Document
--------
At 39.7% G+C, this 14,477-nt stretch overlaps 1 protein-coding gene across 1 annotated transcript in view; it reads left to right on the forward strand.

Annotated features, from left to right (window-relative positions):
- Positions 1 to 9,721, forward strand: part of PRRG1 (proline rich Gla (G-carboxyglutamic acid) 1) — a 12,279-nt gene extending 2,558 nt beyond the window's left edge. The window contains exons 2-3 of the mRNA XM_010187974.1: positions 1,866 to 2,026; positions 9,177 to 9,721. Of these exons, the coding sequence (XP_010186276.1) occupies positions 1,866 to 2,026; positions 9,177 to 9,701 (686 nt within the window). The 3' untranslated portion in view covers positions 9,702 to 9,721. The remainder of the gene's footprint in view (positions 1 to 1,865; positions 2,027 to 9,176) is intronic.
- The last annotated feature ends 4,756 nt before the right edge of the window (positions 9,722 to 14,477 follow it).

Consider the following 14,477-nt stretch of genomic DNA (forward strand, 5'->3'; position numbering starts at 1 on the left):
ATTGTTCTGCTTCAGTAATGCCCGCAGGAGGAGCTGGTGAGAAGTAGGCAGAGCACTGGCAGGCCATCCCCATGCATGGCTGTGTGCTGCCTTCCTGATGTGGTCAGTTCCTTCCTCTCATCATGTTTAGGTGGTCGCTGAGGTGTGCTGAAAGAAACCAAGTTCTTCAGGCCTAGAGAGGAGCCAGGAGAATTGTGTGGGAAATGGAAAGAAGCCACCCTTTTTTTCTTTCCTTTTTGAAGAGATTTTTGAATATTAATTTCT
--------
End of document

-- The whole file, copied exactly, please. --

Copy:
At 39.7% G+C, this 14,477-nt stretch overlaps 1 protein-coding gene across 1 annotated transcript in view; it reads left to right on the forward strand.

Annotated features, from left to right (window-relative positions):
- Positions 1 to 9,721, forward strand: part of PRRG1 (proline rich Gla (G-carboxyglutamic acid) 1) — a 12,279-nt gene extending 2,558 nt beyond the window's left edge. The window contains exons 2-3 of the mRNA XM_010187974.1: positions 1,866 to 2,026; positions 9,177 to 9,721. Of these exons, the coding sequence (XP_010186276.1) occupies positions 1,866 to 2,026; positions 9,177 to 9,701 (686 nt within the window). The 3' untranslated portion in view covers positions 9,702 to 9,721. The remainder of the gene's footprint in view (positions 1 to 1,865; positions 2,027 to 9,176) is intronic.
- The last annotated feature ends 4,756 nt before the right edge of the window (positions 9,722 to 14,477 follow it).

Consider the following 14,477-nt stretch of genomic DNA (forward strand, 5'->3'; position numbering starts at 1 on the left):
ATTGTTCTGCTTCAGTAATGCCCGCAGGAGGAGCTGGTGAGAAGTAGGCAGAGCACTGGCAGGCCATCCCCATGCATGGCTGTGTGCTGCCTTCCTGATGTGGTCAGTTCCTTCCTCTCATCATGTTTAGGTGGTCGCTGAGGTGTGCTGAAAGAAACCAAGTTCTTCAGGCCTAGAGAGGAGCCAGGAGAATTGTGTGGGAAATGGAAAGAAGCCACCCTTTTTTTCTTTCCTTTTTGAAGAGATTTTTGAATATTAATTTCT